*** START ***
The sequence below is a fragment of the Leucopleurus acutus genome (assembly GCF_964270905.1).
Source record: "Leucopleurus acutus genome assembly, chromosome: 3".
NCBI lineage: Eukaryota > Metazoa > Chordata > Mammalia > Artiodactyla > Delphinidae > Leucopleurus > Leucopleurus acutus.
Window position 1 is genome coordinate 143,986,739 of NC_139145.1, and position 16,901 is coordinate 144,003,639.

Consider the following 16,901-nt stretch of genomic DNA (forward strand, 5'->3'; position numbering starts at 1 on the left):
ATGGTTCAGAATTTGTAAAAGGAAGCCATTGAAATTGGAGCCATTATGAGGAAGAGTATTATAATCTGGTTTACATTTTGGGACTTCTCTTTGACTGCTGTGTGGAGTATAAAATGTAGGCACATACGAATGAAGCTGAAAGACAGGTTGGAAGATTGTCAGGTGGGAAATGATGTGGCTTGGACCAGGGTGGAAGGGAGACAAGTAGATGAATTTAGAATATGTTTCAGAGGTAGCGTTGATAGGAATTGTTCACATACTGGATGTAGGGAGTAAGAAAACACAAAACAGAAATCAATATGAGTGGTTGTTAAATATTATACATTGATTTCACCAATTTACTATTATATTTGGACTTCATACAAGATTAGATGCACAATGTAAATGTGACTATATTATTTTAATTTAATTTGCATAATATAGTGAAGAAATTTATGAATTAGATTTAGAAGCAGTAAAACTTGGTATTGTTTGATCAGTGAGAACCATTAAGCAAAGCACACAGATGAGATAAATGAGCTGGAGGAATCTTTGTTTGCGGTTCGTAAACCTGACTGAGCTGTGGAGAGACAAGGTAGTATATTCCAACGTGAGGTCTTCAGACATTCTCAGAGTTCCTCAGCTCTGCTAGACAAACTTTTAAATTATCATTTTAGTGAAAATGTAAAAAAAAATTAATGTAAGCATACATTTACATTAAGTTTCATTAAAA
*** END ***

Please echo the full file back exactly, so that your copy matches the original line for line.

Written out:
The sequence below is a fragment of the Leucopleurus acutus genome (assembly GCF_964270905.1).
Source record: "Leucopleurus acutus genome assembly, chromosome: 3".
NCBI lineage: Eukaryota > Metazoa > Chordata > Mammalia > Artiodactyla > Delphinidae > Leucopleurus > Leucopleurus acutus.
Window position 1 is genome coordinate 143,986,739 of NC_139145.1, and position 16,901 is coordinate 144,003,639.

Consider the following 16,901-nt stretch of genomic DNA (forward strand, 5'->3'; position numbering starts at 1 on the left):
ATGGTTCAGAATTTGTAAAAGGAAGCCATTGAAATTGGAGCCATTATGAGGAAGAGTATTATAATCTGGTTTACATTTTGGGACTTCTCTTTGACTGCTGTGTGGAGTATAAAATGTAGGCACATACGAATGAAGCTGAAAGACAGGTTGGAAGATTGTCAGGTGGGAAATGATGTGGCTTGGACCAGGGTGGAAGGGAGACAAGTAGATGAATTTAGAATATGTTTCAGAGGTAGCGTTGATAGGAATTGTTCACATACTGGATGTAGGGAGTAAGAAAACACAAAACAGAAATCAATATGAGTGGTTGTTAAATATTATACATTGATTTCACCAATTTACTATTATATTTGGACTTCATACAAGATTAGATGCACAATGTAAATGTGACTATATTATTTTAATTTAATTTGCATAATATAGTGAAGAAATTTATGAATTAGATTTAGAAGCAGTAAAACTTGGTATTGTTTGATCAGTGAGAACCATTAAGCAAAGCACACAGATGAGATAAATGAGCTGGAGGAATCTTTGTTTGCGGTTCGTAAACCTGACTGAGCTGTGGAGAGACAAGGTAGTATATTCCAACGTGAGGTCTTCAGACATTCTCAGAGTTCCTCAGCTCTGCTAGACAAACTTTTAAATTATCATTTTAGTGAAAATGTAAAAAAAAATTAATGTAAGCATACATTTACATTAAGTTTCATTAAAA